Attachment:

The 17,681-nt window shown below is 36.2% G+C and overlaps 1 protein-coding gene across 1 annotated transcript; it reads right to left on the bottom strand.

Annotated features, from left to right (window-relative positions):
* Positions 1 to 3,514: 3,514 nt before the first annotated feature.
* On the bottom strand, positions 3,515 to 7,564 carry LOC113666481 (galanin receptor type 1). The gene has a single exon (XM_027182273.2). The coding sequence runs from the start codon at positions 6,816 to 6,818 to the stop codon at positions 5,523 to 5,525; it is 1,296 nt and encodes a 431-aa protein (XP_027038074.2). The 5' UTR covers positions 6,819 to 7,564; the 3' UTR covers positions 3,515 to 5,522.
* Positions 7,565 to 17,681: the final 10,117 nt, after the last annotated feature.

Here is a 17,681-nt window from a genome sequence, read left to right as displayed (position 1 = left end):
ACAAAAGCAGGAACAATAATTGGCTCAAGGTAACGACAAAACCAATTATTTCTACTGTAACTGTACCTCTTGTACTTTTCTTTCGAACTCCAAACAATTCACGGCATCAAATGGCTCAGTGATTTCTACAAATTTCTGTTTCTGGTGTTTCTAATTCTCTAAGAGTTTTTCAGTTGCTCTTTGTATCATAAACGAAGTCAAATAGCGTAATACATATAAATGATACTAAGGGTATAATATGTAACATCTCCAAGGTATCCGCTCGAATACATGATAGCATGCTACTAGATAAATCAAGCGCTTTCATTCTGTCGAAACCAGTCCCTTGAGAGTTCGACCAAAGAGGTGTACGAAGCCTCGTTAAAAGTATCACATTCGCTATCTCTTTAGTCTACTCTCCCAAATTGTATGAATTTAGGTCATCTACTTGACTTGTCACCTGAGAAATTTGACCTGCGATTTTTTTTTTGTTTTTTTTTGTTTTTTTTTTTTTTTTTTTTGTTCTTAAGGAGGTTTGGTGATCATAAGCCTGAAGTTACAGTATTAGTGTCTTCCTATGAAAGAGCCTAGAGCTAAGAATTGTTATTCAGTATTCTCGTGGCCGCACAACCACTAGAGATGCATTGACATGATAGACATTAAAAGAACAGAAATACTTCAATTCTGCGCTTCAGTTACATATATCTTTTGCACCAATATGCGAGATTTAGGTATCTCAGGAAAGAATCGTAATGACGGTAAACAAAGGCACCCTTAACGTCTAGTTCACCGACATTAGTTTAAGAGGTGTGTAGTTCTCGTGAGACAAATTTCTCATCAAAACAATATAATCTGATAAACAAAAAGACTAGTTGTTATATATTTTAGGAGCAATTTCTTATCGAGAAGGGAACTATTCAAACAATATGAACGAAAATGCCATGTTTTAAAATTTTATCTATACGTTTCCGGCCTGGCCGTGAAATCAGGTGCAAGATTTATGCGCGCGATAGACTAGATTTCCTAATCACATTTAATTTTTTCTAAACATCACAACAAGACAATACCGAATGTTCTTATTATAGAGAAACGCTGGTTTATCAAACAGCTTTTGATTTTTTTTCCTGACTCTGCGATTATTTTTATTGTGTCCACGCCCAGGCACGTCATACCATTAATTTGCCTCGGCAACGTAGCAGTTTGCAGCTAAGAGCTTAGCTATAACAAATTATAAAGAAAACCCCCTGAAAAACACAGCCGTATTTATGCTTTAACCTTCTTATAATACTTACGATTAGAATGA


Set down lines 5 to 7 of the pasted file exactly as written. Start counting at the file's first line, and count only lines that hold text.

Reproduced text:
* Positions 7,565 to 17,681: the final 10,117 nt, after the last annotated feature.

Here is a 17,681-nt window from a genome sequence, read left to right as displayed (position 1 = left end):
ACAAAAGCAGGAACAATAATTGGCTCAAGGTAACGACAAAACCAATTATTTCTACTGTAACTGTACCTCTTGTACTTTTCTTTCGAACTCCAAACAATTCACGGCATCAAATGGCTCAGTGATTTCTACAAATTTCTGTTTCTGGTGTTTCTAATTCTCTAAGAGTTTTTCAGTTGCTCTTTGTATCATAAACGAAGTCAAATAGCGTAATACATATAAATGATACTAAGGGTATAATATGTAACATCTCCAAGGTATCCGCTCGAATACATGATAGCATGCTACTAGATAAATCAAGCGCTTTCATTCTGTCGAAACCAGTCCCTTGAGAGTTCGACCAAAGAGGTGTACGAAGCCTCGTTAAAAGTATCACATTCGCTATCTCTTTAGTCTACTCTCCCAAATTGTATGAATTTAGGTCATCTACTTGACTTGTCACCTGAGAAATTTGACCTGCGATTTTTTTTTTGTTTTTTTTTGTTTTTTTTTTTTTTTTTTTTGTTCTTAAGGAGGTTTGGTGATCATAAGCCTGAAGTTACAGTATTAGTGTCTTCCTATGAAAGAGCCTAGAGCTAAGAATTGTTATTCAGTATTCTCGTGGCCGCACAACCACTAGAGATGCATTGACATGATAGACATTAAAAGAACAGAAATACTTCAATTCTGCGCTTCAGTTACATATATCTTTTGCACCAATATGCGAGATTTAGGTATCTCAGGAAAGAATCGTAATGACGGTAAACAAAGGCACCCTTAACGTCTAGTTCACCGACATTAGTTTAAGAGGTGTGTAGTTCTCGTGAGACAAATTTCTCATCAAAACAATATAATCTGATAAACAAAAAGACTAGTTGTTATATATTTTAGGAGCAATTTCTTATCGAGAAGGGAACTATTCAAACAATATGAACGAAAATGCCATGTTTTAAAATTTTATCTATACGTTTCCGGCCTGGCCGTGAAATCAGGTGCAAGATTTATGCGCGCGATAGACTAGATTTCCTAATCACATTTAATTTTTTCTAAACATCACAACAAGACAATACCGAATGTTCTTATTATAGAGAAACGCTGGTTTATCAAACAGCTTTTGATTTTTTTTCCTGACTCTGCGATTATTTTTATTGTGTCCACGCCCAGGCACGTCATACCATTAATTTGCCTCGGCAACGTAGCAGTTTGCAGCTAAGAGCTTAGCTATAACAAATTATAAAGAAAACCCCCTGAAAAACACAGCCGTATTTATGCTTTAACCTTCTTATAATACTTACGATTAGAATGA